CINCINNATI (AP) — Prosecutors and attorneys have some studying ahead as they prepare for a redo of the trial of a former University of Cincinnati police officer accused of murder in a racially charged shooting case.
With more than six months after the first trial to prepare for their courtroom rematch, there are potential advantages for both sides.
Ric Simmons, an Ohio State University law professor and a former prosecutor, said prosecutors and attorneys will analyze what seemed to work and what didn’t the first time.
“In that sense, both sides can learn from mistakes,” he said.
Hamilton County Prosecutor Joe Deters said prosecutors talked to jurors after the Nov. 12 mistrial and that a majority were ready to find Ray Tensing guilty on voluntary manslaughter and a few also voted to convict on murder. That persuaded Deters to try again on the same charges, although he said he needs to do better in presenting the case against Tensing.
“I think that there were ways I could have couched my arguments differently,” Deters said when announcing his decision.
Defense attorney Stewart Mathews also expects to have some changes.
“I think any time you do things twice, you do things differently,” Mathews said after a Dec. 12 pretrial hearing.
Simmons said the prosecution benefits from now having seen “the defense theory of the case” laid out in the first trial. Defense attorneys usually go into trials knowing more about how the state will try to prove its case because of pretrial evidence disclosure the defense is entitled to.
But Simmons added that second trials can be tougher on prosecution witnesses — defense attorneys can use their testimony from the first trial to point out contradictions as they try to “punch holes” in the state case to create reasonable doubt in jurors’ minds.
Jurors watched Tensing’s body camera video of his July 19, 2015, confrontation with Sam DuBose, but the two sides offered opposing testimony about how it should be interpreted. They probably will consider ways to enhance their interpretations. Tensing’s own appearance on the stand will also likely be deconstructed by both sides to develop different points to make if he testifies again.
The Tensing case is among fatal police shooting cases in three states headed toward retrials next year after jurors were unable to reach verdicts. The prosecutors are bucking a tendency by many jurors across the country to give police officers the benefit of the doubt on split-second decisions to shoot.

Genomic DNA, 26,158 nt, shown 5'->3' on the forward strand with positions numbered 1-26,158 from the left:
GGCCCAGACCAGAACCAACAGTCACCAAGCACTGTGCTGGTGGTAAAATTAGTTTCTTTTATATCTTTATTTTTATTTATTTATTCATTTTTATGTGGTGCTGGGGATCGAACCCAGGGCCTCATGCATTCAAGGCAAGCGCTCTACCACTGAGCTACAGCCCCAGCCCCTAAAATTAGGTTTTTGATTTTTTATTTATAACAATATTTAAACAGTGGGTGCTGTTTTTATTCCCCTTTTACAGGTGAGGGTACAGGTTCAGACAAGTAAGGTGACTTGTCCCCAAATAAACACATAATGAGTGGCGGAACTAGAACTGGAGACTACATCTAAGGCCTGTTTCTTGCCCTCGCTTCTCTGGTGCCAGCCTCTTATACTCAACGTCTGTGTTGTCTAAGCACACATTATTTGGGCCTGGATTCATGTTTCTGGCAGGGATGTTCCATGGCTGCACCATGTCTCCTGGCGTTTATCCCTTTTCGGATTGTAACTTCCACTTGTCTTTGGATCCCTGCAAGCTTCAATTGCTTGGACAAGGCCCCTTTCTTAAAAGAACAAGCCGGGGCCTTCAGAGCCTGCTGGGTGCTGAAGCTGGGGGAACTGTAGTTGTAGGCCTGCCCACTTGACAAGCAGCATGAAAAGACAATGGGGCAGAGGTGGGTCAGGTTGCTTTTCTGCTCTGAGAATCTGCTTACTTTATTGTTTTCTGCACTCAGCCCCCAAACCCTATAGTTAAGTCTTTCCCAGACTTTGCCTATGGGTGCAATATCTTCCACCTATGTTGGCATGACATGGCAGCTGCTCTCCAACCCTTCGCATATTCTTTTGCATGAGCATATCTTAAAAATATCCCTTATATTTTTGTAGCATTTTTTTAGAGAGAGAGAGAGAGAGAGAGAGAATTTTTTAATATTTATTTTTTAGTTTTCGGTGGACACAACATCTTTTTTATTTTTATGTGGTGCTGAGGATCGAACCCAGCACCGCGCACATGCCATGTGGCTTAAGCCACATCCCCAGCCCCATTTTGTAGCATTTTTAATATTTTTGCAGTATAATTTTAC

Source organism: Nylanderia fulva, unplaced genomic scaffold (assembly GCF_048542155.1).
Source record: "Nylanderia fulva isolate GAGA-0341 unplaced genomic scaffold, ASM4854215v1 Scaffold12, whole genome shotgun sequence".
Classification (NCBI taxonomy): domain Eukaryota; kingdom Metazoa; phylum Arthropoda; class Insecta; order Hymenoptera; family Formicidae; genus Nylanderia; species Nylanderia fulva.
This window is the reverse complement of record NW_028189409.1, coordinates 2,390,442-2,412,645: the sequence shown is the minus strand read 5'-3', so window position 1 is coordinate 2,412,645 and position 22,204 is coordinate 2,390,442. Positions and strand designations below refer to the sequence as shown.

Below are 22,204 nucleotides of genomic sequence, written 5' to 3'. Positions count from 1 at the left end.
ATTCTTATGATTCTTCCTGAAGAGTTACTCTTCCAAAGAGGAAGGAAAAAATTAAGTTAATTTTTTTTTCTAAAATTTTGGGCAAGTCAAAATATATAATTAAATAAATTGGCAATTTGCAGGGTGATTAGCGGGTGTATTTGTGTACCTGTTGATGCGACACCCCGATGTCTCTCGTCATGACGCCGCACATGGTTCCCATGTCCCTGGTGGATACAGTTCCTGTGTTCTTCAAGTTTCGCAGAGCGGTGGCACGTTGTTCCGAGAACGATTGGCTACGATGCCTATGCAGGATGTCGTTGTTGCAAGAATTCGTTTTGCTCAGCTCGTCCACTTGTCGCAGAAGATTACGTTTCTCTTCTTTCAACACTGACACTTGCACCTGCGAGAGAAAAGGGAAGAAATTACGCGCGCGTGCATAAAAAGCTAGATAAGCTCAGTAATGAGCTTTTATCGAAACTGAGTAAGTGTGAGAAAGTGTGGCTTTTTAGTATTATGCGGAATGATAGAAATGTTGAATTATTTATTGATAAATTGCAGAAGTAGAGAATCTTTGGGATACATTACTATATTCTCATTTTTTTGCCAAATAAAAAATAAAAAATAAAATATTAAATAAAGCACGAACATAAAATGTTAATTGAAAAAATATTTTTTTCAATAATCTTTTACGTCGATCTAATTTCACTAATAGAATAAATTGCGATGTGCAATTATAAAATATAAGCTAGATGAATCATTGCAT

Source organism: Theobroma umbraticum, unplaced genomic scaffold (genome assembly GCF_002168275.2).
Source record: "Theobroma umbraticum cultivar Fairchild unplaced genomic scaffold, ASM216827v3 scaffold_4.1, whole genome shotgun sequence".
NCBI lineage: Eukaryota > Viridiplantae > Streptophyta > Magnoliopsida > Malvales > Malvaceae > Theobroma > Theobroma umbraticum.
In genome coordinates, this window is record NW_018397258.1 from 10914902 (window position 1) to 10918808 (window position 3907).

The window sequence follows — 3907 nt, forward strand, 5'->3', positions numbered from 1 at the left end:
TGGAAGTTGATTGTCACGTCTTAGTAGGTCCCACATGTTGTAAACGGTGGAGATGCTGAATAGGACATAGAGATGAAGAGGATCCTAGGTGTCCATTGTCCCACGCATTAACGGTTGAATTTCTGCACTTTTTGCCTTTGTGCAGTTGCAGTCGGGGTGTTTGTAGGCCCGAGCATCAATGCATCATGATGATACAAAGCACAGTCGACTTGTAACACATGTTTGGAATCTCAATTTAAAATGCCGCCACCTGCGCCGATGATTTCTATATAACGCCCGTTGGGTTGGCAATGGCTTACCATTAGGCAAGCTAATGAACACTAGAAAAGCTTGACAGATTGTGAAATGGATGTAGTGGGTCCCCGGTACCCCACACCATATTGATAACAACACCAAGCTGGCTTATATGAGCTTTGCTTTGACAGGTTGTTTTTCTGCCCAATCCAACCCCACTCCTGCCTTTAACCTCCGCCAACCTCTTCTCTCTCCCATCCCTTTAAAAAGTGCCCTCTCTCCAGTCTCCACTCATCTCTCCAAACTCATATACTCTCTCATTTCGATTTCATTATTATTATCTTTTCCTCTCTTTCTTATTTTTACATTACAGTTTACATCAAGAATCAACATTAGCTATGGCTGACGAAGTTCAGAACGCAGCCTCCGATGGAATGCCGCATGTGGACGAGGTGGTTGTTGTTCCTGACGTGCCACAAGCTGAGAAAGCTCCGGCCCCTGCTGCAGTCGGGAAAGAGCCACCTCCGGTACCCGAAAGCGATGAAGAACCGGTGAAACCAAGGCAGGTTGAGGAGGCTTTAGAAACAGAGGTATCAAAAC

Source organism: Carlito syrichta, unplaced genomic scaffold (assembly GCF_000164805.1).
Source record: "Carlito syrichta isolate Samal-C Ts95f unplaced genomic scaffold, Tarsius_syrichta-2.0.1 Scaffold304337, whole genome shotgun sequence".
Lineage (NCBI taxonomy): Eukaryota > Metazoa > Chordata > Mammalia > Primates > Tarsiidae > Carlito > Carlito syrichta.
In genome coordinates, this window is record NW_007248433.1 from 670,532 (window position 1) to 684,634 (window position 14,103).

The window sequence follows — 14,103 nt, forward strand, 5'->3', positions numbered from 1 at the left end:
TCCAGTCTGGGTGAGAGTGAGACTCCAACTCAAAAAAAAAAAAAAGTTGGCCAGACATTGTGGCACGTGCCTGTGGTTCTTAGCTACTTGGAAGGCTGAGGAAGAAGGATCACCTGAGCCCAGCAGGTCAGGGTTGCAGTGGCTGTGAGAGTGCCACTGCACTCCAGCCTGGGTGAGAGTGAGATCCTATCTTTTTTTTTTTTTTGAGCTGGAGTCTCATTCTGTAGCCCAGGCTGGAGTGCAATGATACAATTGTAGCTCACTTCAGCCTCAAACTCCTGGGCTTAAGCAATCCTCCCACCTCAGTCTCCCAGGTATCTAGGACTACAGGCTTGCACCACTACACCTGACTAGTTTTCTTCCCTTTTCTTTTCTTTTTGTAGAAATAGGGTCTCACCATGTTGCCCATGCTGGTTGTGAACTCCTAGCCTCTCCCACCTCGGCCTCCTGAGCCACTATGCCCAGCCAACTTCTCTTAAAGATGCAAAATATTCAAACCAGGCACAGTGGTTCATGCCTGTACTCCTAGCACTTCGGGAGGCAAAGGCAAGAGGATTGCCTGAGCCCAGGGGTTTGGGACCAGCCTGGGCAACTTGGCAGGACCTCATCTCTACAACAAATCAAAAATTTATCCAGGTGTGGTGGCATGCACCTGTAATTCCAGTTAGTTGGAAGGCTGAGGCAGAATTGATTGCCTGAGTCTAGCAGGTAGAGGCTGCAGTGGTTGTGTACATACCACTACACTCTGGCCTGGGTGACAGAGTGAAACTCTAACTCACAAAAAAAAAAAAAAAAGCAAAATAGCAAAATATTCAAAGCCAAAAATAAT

Judge Leslie Ghiz on Dec. 14 imposed a gag order in the Tensing case, citing “unprecedented and extensive media coverage” as she tries to limit pretrial publicity that could make it more difficult to seat a jury for the May 25 trial. She said she intends to keep the case in Hamilton County, although Deters said earlier he’d like to move it to another county to get jurors away from intense local attention that might have “seeped into the jury room” in the first trial.
In South Carolina, former North Charleston police officer Michael Slager, like Tensing, is a white officer charged with murder and voluntary manslaughter for the fatal shooting of a black motorist during a 2015 traffic stop.
In New Mexico, retired Albuquerque Detective Keith Sandy still faces a second-degree murder count in the shooting of a mentally disturbed homeless man during a 2014 standoff. A special prosecutor dropped charges against another former officer, Dominique Perez, following their October mistrial, but the incoming district attorney said recently he plans to make final decisions on whether to retry both men soon after he takes office next month.
Both Tensing and Slager testified they feared for their lives. Defense attorneys in the New Mexico case argued that the police shooting was justified after the homeless man, carrying two small knives, made a move toward a K-9 handler.
Philip Stinson, a Bowling Green (Ohio) State University criminologist who tracks police shooting cases, counts 78 officers charged with murder or manslaughter in on-duty shootings since the beginning of 2005. There have been 27 convictions on at least one charge so far, 14 in jury trials. Only one jury conviction was for murder. There have been 15 jury acquittals.
Associated Press writer Mary Hudetz contributed in Albuquerque.
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